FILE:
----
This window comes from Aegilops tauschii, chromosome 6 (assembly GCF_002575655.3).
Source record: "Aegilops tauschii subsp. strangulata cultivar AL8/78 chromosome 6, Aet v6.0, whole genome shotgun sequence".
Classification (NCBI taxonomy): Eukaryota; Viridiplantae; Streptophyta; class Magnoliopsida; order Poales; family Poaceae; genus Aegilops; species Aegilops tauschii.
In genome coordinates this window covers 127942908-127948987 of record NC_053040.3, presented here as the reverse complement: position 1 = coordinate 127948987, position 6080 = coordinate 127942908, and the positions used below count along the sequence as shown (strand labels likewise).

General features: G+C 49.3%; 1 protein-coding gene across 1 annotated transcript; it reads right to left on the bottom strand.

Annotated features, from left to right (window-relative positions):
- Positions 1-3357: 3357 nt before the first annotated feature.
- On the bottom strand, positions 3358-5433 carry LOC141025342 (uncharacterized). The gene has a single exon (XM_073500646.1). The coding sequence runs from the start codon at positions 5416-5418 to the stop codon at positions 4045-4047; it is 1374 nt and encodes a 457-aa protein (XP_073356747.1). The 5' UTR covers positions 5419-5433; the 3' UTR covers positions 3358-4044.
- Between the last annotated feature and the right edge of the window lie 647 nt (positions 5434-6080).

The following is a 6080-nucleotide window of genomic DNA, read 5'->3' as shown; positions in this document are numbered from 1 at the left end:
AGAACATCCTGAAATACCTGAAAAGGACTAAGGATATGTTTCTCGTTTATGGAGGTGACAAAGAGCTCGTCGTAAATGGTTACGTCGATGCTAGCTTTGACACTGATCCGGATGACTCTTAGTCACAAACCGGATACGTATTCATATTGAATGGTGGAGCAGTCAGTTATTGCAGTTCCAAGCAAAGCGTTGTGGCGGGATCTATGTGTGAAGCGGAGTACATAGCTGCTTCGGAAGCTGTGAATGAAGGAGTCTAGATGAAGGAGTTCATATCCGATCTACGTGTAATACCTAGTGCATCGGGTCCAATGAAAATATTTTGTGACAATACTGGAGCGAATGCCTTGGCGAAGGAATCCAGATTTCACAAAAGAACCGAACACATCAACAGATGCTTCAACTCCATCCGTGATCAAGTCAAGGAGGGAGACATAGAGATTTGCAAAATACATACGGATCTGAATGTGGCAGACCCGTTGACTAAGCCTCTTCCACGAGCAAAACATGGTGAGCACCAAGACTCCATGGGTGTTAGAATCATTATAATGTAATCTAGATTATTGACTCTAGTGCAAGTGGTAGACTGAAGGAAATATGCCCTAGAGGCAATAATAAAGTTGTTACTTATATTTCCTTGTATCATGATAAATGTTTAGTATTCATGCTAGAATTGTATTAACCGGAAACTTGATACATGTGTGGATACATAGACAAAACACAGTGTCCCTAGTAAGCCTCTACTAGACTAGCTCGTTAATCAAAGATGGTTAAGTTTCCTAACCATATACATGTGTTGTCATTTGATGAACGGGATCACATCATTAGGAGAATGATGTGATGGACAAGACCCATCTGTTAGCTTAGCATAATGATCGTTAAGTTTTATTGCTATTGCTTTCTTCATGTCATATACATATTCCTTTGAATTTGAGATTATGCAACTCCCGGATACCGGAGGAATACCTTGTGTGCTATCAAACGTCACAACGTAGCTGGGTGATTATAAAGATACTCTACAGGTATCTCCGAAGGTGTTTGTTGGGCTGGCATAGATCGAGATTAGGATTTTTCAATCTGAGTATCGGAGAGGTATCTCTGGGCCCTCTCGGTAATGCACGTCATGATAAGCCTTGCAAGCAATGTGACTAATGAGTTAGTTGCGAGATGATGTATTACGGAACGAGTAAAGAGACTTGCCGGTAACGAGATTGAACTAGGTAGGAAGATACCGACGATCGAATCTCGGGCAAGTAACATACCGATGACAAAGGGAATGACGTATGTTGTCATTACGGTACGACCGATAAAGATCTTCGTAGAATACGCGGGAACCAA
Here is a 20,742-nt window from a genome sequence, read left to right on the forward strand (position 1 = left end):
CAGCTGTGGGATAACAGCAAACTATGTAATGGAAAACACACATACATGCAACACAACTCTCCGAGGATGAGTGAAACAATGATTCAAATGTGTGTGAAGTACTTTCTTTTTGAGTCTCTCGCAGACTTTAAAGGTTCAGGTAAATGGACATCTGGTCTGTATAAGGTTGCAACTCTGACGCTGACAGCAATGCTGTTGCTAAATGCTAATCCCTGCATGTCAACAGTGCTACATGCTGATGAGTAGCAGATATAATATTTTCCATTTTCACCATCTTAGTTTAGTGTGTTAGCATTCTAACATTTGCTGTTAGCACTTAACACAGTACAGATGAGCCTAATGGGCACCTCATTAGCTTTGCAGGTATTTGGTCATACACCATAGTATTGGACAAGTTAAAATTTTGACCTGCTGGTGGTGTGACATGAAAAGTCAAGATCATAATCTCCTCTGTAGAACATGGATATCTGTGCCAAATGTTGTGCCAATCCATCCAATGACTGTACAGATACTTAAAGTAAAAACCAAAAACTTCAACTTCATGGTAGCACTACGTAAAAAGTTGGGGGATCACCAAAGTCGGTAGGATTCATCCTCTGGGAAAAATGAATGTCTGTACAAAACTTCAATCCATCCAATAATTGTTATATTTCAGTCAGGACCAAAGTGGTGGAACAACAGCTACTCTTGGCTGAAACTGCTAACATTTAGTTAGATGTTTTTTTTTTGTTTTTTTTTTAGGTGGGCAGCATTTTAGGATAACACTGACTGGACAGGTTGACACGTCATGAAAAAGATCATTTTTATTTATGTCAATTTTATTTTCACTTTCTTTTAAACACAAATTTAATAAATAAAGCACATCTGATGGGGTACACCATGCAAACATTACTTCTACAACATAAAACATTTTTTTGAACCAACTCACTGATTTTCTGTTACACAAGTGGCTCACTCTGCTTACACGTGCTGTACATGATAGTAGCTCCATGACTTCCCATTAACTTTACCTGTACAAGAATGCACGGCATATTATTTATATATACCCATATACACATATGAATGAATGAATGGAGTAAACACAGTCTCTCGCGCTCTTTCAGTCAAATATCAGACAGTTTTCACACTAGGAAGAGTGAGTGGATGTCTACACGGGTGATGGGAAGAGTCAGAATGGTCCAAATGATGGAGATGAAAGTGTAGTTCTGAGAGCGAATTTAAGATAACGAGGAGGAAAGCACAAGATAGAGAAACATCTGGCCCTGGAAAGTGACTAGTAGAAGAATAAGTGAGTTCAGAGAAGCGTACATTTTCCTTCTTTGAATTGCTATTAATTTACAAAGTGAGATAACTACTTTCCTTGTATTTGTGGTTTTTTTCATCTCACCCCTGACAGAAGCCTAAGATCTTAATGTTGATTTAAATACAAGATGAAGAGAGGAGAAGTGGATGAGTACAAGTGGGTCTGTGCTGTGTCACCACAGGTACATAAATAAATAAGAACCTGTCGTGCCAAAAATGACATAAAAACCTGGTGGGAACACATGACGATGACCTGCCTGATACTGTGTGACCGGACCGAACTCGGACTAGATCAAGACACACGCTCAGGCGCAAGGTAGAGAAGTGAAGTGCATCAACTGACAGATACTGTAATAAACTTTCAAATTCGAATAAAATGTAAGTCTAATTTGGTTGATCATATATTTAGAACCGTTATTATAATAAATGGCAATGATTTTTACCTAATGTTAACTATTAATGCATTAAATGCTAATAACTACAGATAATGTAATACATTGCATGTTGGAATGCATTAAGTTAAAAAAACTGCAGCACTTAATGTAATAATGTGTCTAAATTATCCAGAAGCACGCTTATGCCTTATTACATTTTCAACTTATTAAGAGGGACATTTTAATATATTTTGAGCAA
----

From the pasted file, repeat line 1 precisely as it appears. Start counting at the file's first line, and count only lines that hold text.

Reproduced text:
This window comes from Aegilops tauschii, chromosome 6 (assembly GCF_002575655.3).